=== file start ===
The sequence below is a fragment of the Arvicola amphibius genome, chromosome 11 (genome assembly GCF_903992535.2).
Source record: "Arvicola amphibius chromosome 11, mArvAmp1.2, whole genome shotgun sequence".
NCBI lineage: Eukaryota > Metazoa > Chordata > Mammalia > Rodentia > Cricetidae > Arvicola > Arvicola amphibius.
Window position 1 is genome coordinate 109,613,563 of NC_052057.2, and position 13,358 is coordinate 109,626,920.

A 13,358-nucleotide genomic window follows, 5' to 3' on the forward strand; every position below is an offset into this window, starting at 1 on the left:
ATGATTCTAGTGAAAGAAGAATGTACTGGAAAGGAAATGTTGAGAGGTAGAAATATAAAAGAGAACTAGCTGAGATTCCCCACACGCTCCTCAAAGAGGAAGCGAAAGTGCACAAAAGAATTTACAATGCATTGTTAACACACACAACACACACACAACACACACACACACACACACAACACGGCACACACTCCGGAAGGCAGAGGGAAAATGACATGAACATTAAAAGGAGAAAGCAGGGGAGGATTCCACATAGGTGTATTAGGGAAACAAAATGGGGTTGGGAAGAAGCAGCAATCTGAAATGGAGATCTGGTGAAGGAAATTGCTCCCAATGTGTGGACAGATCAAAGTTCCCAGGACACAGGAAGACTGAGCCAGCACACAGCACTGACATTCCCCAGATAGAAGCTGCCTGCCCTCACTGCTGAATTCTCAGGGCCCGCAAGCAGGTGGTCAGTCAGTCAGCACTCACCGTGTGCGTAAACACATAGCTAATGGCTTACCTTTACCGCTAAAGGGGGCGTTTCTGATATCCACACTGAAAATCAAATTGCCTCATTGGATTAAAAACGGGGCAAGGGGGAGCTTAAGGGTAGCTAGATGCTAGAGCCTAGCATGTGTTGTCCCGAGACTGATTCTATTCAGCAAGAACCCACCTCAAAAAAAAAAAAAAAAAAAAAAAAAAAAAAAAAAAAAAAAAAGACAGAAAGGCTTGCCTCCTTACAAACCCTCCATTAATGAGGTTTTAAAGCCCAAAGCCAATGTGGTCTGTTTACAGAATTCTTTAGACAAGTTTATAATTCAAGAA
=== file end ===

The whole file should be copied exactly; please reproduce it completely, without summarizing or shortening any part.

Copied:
The sequence below is a fragment of the Arvicola amphibius genome, chromosome 11 (genome assembly GCF_903992535.2).
Source record: "Arvicola amphibius chromosome 11, mArvAmp1.2, whole genome shotgun sequence".
NCBI lineage: Eukaryota > Metazoa > Chordata > Mammalia > Rodentia > Cricetidae > Arvicola > Arvicola amphibius.
Window position 1 is genome coordinate 109,613,563 of NC_052057.2, and position 13,358 is coordinate 109,626,920.

A 13,358-nucleotide genomic window follows, 5' to 3' on the forward strand; every position below is an offset into this window, starting at 1 on the left:
ATGATTCTAGTGAAAGAAGAATGTACTGGAAAGGAAATGTTGAGAGGTAGAAATATAAAAGAGAACTAGCTGAGATTCCCCACACGCTCCTCAAAGAGGAAGCGAAAGTGCACAAAAGAATTTACAATGCATTGTTAACACACACAACACACACACAACACACACACACACACACACAACACGGCACACACTCCGGAAGGCAGAGGGAAAATGACATGAACATTAAAAGGAGAAAGCAGGGGAGGATTCCACATAGGTGTATTAGGGAAACAAAATGGGGTTGGGAAGAAGCAGCAATCTGAAATGGAGATCTGGTGAAGGAAATTGCTCCCAATGTGTGGACAGATCAAAGTTCCCAGGACACAGGAAGACTGAGCCAGCACACAGCACTGACATTCCCCAGATAGAAGCTGCCTGCCCTCACTGCTGAATTCTCAGGGCCCGCAAGCAGGTGGTCAGTCAGTCAGCACTCACCGTGTGCGTAAACACATAGCTAATGGCTTACCTTTACCGCTAAAGGGGGCGTTTCTGATATCCACACTGAAAATCAAATTGCCTCATTGGATTAAAAACGGGGCAAGGGGGAGCTTAAGGGTAGCTAGATGCTAGAGCCTAGCATGTGTTGTCCCGAGACTGATTCTATTCAGCAAGAACCCACCTCAAAAAAAAAAAAAAAAAAAAAAAAAAAAAAAAAAAAAAAAAAGACAGAAAGGCTTGCCTCCTTACAAACCCTCCATTAATGAGGTTTTAAAGCCCAAAGCCAATGTGGTCTGTTTACAGAATTCTTTAGACAAGTTTATAATTCAAGAA